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| With: Charlize Theron, Kim Basinger, Joaquim de Almeida, John Corbett, Robin Tunney, Brett Cullen, Danny Pino, Jos� Mar�a Yazpik, Jennifer Lawrence, J.D. Pardo, Tessa Ia, Rachel Ticotin, Diego J. Torres, Rafael Hernandez |
| Written by: Guillermo Arriaga |
| Directed by: Guillermo Arriaga |
| MPAA Rating: R for sexuality, nudity and language |
| Language: Spanish, English, with English subtitles |
| Running Time: 107 |
| Date: 29/08/2008 |
| || |
By Jeffrey M. Anderson Back in 2006, many film writers became excited about a certain movement, a kind of Mexican New Wave. Three major movies released toward the end of the year, Guillermo Del Toro's Pan's Labyrinth, Alfonso Cuarón's Children of Men and Alejandro González Iñárritu's Babel, spearheaded this excitement. There were several other, smaller films in the movement as well, including Carlos Reygadas' Battle in Heaven and Fernando Eimbcke's Duck Season, which most writers seem to have missed, but that's another story. A slightly bigger story was the feud that cropped up between director Iñárritu and screenwriter Guillermo Arriaga over the three films they made together (Amores perros, 21 Grams and Babel).
It seems that each man wanted to take most of the credit for the success of all three films, to the detriment of the other. Outsiders could not tell which one was right, though given Iñárritu's overall lack of directorial personality, and the fact that Arriaga also wrote Tommy Lee Jones's superb The Three Burials of Melquiades Estrada, it looked as if Arriaga were the odds-on favorite. Unfortunately, here comes Arriaga's own directorial debut, The Burning Plain, to prove everyone wrong. It's a dreary slog of a movie that's so tightly wound and so full of its own convictions that if it seems to loosen up or breathe for just a moment, we know that it's really just foreshadowing the next disaster. Hence, it's all too easy to read in advance. (If someone stops to make tortillas for lunch, get ready for a plane crash.)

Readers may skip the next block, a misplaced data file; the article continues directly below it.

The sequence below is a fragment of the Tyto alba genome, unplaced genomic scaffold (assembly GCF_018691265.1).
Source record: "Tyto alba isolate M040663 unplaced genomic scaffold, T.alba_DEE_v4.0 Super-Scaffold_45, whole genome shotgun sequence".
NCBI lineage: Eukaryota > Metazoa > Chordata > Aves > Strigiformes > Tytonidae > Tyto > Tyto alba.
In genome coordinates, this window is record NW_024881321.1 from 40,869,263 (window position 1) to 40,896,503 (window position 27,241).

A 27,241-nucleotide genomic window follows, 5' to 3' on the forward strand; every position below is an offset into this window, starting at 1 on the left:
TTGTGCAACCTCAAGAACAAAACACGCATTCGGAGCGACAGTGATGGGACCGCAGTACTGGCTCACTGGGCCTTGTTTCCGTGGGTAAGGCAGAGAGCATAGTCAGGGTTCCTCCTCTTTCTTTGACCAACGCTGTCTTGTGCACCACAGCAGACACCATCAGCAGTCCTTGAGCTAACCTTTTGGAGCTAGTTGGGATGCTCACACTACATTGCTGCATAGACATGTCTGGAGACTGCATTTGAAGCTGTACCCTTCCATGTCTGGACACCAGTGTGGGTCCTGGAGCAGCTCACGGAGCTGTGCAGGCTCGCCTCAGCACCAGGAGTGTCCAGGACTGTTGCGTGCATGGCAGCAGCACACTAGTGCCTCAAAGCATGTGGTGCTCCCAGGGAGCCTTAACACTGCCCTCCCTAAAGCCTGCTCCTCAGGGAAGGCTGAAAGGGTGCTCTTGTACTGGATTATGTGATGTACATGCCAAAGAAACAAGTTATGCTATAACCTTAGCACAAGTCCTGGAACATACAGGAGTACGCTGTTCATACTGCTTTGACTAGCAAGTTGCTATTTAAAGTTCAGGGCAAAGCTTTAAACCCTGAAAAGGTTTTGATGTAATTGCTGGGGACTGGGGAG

None of the characters breathe, either. They're knocked helplessly, lifelessly around in the service of the oh-so-serious story. Like Babel, it's a kind of triptych in which two parts are clearly connected, but the third doesn't quiet click until later. Kim Basinger stars as Gina, a housewife and mother of four children living in New Mexico. She is having an affair with a kindly Mexican man, Nick Martinez (Joaquim de Almeida), who is also married and with a family; they meet halfway between their homes in a trailer in the middle of nowhere. Their affair is shown as loving and trusting, which makes this the most interesting segment of the film. Early on it is revealed that Gina and Nick died together when their trailer exploded, and that their scenes together are merely flashbacks.
Next, in a different timeline, we follow Gina's teen daughter Mariana (Jennifer Lawrence), who finds out about the affair and begins to act in disturbing ways (though it's fairly evident that she was screwed up before she discovered the affair). Nick's teen son Santiago (JD Pardo) seeks out Mariana to find out more about their parents' affair and they begin a strange relationship of their own, which includes burning their arms with lighters and wearing their dead parents' clothes. The performances and writing in this segment is the most painful, and it's difficult to understand or justify the behavior of the teens, or those around them.
Finally, we have Sylvia (Charlize Theron), who runs a successful restaurant in Portland. She's pretty screwed-up too, carrying on sexual affairs with several men at once and behaving alternately chilly and obsessive. (It looks as if Theron is working exclusively for another Oscar nomination.) A mysterious Mexican man, Carlos (José María Yazpik), watches her from a car for a while, and then approaches her. He tells her that she has a daughter, Maria (Tessa Ia), which is not exactly news Sylvia wants to hear. Soon after, however, she decides that she wants to see her daughter, but Carlos and Maria have decided that Sylvia had her chance and that it's too late. Again, the drama here is a real stretch, and even when the connection to the rest of the story becomes clear, it doesn't help much.